Those who sell college football to the public -- coaches, media people, marketing directors -- like to talk about its unpredictability, hidden stars and unexpected great moments.
The game never justified its hype more than last year when a freshman running back, Herschel Walker, led an unnoticed team, Georgia, to an undefeated season and the national championship.
Walker and Georgia will not go unnoticed for a second this season. But looking at 1981 in the glare of the August sun, it seems likely three men will dominate the spotlight this fall.
Walker, Paul William (Bear) Bryant and Gerry Faust each will receive tremendous attention because each is trying to accomplish something unique.
The only fitting encore for Walker, who rushed for 1,786 yards in leading Georgia to a 12-0 record, would be winning the Heisman Trophy. It has been 30 years since a sophomore won the Heisman but Walker enters the season the favorite, having finished third in voting last year.
Bryant, 68, begins his 24th season at Alabama needing nine wins to pass Amos Alonzo Stagg as the all-time leader in coaching victories. Bryant starts the season with 306 and his team has not won fewer than nine games in a season since 1969.
And then there is Faust, 45, who became the Notre Dame coach last winter after Dan Devine resigned. Faust is probably in the best coaching situation in history.
Devine was unpopular at Notre Dame because he was perceived to be colorless and cold. Faust, who previously coached at Moeller High School in Cincinnati, is flamboyant, colorful and always turned on. They already love him in South Bend.
What's more, if people complained about Devine's personality, they never complained about his recruiting. He left the Irish loaded with talent. Faust could win a national title as a rookie coach.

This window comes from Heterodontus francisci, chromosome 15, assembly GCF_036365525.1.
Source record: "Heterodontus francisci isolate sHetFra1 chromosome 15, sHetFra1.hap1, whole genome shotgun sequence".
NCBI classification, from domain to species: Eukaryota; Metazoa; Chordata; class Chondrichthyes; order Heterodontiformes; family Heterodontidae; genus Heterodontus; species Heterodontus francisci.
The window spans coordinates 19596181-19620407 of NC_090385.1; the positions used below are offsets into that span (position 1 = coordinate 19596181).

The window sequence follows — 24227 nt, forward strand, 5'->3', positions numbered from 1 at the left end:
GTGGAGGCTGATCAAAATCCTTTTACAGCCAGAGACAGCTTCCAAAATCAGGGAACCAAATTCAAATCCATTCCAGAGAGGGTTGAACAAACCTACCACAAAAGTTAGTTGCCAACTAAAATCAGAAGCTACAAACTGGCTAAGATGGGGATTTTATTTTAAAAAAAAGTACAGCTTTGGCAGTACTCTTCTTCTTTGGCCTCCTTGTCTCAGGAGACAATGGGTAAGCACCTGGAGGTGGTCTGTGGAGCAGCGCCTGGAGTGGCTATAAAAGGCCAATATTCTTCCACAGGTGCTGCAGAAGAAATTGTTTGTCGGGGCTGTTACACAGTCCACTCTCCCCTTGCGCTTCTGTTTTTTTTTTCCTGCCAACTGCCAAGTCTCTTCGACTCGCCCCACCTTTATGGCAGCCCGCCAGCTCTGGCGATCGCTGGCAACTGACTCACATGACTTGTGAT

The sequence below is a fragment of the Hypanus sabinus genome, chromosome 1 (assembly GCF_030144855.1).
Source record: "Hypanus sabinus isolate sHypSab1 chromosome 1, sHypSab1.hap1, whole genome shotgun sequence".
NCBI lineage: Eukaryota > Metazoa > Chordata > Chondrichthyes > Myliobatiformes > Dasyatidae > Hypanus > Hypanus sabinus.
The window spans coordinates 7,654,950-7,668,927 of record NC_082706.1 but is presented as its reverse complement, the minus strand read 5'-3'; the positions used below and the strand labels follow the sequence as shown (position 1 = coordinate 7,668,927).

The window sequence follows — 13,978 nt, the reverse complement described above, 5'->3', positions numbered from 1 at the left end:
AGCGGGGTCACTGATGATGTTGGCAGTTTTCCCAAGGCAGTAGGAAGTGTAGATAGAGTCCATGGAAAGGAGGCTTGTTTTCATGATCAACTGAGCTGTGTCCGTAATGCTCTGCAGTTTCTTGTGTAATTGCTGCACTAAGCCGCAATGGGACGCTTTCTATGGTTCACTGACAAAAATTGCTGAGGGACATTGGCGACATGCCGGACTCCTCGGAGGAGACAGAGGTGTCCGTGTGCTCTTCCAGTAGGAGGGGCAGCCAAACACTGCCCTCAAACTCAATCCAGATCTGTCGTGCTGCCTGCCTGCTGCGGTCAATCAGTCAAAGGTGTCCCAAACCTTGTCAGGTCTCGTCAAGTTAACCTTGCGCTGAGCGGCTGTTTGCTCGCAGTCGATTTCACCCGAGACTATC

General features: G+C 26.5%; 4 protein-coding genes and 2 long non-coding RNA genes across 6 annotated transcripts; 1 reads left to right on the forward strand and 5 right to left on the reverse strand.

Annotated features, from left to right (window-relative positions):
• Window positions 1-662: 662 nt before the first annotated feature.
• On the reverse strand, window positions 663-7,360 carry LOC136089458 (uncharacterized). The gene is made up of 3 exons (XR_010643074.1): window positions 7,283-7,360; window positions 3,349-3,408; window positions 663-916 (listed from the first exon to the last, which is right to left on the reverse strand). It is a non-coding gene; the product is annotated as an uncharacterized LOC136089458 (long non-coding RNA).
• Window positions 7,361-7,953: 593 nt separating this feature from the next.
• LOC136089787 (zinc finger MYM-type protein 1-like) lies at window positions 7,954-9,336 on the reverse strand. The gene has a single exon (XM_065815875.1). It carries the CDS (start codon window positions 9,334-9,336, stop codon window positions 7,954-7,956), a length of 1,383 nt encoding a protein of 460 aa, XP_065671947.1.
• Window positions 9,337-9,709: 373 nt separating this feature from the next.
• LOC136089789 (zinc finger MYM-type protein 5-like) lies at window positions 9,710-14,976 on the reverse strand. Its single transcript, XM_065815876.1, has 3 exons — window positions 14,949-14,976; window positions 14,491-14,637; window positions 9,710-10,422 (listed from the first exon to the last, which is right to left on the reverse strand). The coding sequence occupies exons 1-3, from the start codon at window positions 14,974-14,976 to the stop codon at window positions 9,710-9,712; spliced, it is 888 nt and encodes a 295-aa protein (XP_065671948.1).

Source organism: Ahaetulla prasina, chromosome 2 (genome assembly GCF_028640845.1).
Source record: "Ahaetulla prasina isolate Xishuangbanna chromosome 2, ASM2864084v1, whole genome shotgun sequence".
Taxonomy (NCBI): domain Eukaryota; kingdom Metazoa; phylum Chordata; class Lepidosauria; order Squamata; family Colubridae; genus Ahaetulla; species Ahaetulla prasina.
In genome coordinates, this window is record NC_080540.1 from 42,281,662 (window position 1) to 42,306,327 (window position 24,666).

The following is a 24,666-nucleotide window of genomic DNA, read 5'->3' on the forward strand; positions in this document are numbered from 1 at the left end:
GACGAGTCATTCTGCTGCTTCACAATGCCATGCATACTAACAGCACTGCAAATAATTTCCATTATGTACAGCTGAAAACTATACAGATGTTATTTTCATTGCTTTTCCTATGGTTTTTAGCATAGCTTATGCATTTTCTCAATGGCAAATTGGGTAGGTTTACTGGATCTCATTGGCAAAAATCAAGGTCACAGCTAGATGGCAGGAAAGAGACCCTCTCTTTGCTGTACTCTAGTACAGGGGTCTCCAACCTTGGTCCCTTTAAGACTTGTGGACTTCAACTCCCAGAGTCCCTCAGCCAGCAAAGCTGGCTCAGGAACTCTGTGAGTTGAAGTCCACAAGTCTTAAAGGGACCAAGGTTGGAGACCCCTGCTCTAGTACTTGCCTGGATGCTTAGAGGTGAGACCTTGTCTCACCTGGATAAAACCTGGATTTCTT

The other national title contenders are familiar. In addition to Notre Dame, Alabama and Georgia, the teams that could end up No. 1 on Jan. 2 are Michigan, Southern California, Oklahoma, Penn State, Nebraska, UCLA and Texas, the last three being long shots. If you want another dark horse, try Brigham Young with super passer Jim McMahon or Ohio State, if Coach Earle Bruce decides to let quarterback Art Schlichter pass more than he has been allowed to the past three seasons.
Michigan is the preseason favorite, largely because the Wolverines have eight of 11 starters back from a defense that did not give up a touchdown in its last 22 quarters last season. The big question is: can Coach Bo Schembechler replace quarterback John Wangler? Someone has to get the ball to wide receiver Anthony Carter.
If Michigan falters, it will be against Ohio State. But that game is in Ann Arbor and the Buckeyes, with only 10 seniors, are going to need miracles from Schlichter to beat this Michigan team. Still, they are the only Big Ten team with a chance.
Michigan's biggest test may come the second week of the season when it hosts Notre Dame. The Irish also have a strong defense led by linebacker Bob Crable, considered by many the best in the country. Their problem a year ago was at quarterback. If Blair Kiel or Scott Grooms can generate enough passing offense to take some pressure off tailback Phil Carter, the Irish can beat anyone.